1. Ashkenazic Jews are the Jews of France, Germany, and Eastern Europe and their descendants. Sephardic Jews are the Jews of Spain, Portugal, North Africa and the Middle East and their descendants. Sephardic Jews are often subdivided into Sephardim (from Spain and Portugal) and Mizrachim (from the Northern Africa and the Middle East), though there is much overlap between those groups. Until the 1400s, the Iberian Peninsula, North Africa and the Middle East were all controlled by Muslims, who generally allowed Jews to move freely throughout the region. When the Jews were expelled from Spain in 1492, many of them were absorbed into existing Mizrachi communities in Portugal, Northern Africa and the Middle East.

  2. The word "Ashkenazic" is derived from the Hebrew word for Germany. The word "Sephardic" is derived from the Hebrew word for Spain. The word "Mizrachi" is derived from the Hebrew word for Eastern.

  3. The beliefs of Sephardim are basically in accord with those of Ashkenazim, though Sephardic interpretations of halakhah (Jewish Law) are somewhat different than Ashkenazic ones. The best-known of these differences relates to the holiday of Pesach (Passover): Sephardic Jews may eat rice, corn, peanuts and beans during this holiday, while Ashkenazic Jews avoid them. Although some individual Sephardic Jews are less observant than others, and some individuals do not agree with all of the beliefs of traditional Judaism, there is no formal, organized differentiation into movements as there is in Ashkenazic Judaism.

  4. Historically, Sephardic Jews have been more integrated into the local non-Jewish culture than Ashkenazic Jews. In the Christian lands where Ashkenazic Judaism flourished, the tension between Christians and Jews was great, and Jews tended to be isolated from their non-Jewish neighbors, either voluntarily or involuntarily. In the Islamic lands where Sephardic Judaism developed, there was less segregation and oppression. Sephardic Jewish thought and culture was strongly influenced by Arabic and Greek philosophy and science.

  5. Sephardic Jews have a different pronunciation of a few Hebrew vowels and one Hebrew consonant, though most Ashkenazim are adopting Sephardic pronunciation now because it is the pronunciation used in Israel. Sephardic prayer services are somewhat different from Ashkenazic ones, and they use different melodies in their services. Sephardic Jews also have different holiday customs and different traditional foods.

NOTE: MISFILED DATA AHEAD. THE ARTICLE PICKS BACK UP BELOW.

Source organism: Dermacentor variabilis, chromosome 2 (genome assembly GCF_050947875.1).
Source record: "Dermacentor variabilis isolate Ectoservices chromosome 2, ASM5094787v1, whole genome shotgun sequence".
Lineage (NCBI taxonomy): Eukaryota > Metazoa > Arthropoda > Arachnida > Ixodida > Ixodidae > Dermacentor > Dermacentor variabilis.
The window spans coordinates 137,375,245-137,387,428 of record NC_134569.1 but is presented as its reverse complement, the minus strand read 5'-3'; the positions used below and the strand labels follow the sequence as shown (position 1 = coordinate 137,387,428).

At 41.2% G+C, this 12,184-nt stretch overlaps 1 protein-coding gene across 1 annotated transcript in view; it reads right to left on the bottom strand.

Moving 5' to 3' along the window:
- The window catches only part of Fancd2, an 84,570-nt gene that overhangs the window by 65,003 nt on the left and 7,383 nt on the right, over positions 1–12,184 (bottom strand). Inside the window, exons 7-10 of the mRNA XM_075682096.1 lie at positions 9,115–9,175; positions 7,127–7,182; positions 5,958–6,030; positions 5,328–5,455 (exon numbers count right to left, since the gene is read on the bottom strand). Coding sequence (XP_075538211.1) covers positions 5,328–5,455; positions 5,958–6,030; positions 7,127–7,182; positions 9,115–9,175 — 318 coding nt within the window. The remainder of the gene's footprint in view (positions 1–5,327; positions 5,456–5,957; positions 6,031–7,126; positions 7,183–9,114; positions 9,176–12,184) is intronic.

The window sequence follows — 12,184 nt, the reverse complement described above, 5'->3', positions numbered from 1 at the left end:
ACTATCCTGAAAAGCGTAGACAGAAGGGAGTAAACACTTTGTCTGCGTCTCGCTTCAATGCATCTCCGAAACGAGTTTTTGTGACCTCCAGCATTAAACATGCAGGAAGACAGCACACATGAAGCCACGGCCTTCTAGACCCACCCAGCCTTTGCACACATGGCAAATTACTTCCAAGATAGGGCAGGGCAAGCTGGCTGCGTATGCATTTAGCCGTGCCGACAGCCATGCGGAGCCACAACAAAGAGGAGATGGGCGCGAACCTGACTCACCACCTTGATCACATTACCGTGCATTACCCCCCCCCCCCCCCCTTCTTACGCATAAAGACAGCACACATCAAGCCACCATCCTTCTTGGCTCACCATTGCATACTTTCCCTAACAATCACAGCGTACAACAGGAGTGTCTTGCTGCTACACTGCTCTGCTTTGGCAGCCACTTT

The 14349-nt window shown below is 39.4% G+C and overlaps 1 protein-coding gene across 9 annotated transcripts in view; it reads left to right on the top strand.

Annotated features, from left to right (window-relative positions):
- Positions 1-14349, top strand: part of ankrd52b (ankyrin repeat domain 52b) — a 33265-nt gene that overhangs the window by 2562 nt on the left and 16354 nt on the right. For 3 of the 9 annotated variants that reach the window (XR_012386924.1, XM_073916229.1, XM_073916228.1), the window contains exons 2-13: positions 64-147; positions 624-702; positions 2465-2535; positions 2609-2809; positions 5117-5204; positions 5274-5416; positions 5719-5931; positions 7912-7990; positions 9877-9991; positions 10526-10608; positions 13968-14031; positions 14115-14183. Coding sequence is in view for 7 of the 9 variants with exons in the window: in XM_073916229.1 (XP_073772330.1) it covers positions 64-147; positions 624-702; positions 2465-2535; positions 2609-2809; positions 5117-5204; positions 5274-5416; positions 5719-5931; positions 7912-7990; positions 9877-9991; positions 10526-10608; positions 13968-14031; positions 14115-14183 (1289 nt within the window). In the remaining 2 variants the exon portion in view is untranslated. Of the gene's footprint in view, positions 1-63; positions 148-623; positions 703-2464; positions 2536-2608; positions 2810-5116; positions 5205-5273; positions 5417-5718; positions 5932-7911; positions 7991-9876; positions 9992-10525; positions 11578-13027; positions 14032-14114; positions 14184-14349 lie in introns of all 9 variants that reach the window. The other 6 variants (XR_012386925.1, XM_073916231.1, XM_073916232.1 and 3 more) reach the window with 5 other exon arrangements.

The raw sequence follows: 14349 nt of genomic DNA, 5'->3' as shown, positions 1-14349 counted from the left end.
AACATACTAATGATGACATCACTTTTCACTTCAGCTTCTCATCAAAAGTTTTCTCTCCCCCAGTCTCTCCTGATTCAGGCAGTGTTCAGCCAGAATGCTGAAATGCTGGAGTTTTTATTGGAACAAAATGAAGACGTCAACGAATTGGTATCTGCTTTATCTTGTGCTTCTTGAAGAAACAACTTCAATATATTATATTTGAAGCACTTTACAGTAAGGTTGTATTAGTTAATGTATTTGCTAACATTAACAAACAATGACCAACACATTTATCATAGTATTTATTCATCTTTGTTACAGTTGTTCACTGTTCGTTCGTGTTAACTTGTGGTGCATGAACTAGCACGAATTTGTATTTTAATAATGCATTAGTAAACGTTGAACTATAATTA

What is the Ladino Language?

  1. During the Middle Ages, Jews were instrumental in the development of Castilian into a prestige language. Erudite Jews translated Arabic and Hebrew works – often translated earlier from Greek – into Castilian and Christians translated again into Latin for transmission to Europe. Until recent times, the language was widely spoken throughout the Balkans, Turkey, the Middle East, and North Africa, having been brought there by Jewish refugees fleeing the area today known as Spain following the expulsion of the Jews in 1492.

  2. The contact among Jews of different regions and languages, including Catalan, Leonese and Portuguese developed a unified dialect differing in some aspects from the Castilian norm that was forming simultaneously in the area known today as Spain, though some of this mixing may have occurred in exile rather than in the peninsula itself. The language was known as Yahudice (Jewish language) in the Ottoman Empire. In late 18th century, Enderunlu Fazıl (Fazyl bin Tahir Enderuni) wrote: "Castilians speak the Jewish language but they are not Jews."

  3. Ladino’s grammatical structure is close to that of Spanish, with the addition of many terms from Hebrew, Portuguese, French, Turkish, Greek, Bulgarian, Bosnian and Serbo-Croatian depending on the geographic origin of the speaker. Like many other Jewish languages, Judaeo-Spanish is in danger of language extinction. Most native speakers are elderly, many of them having emigrated to Israel where the language was not transmitted to their children.

I think my family are decedents of crypto-Jews. How do can I find out more?

  1. Click here of more detailed information about crypto-Jewish indicators.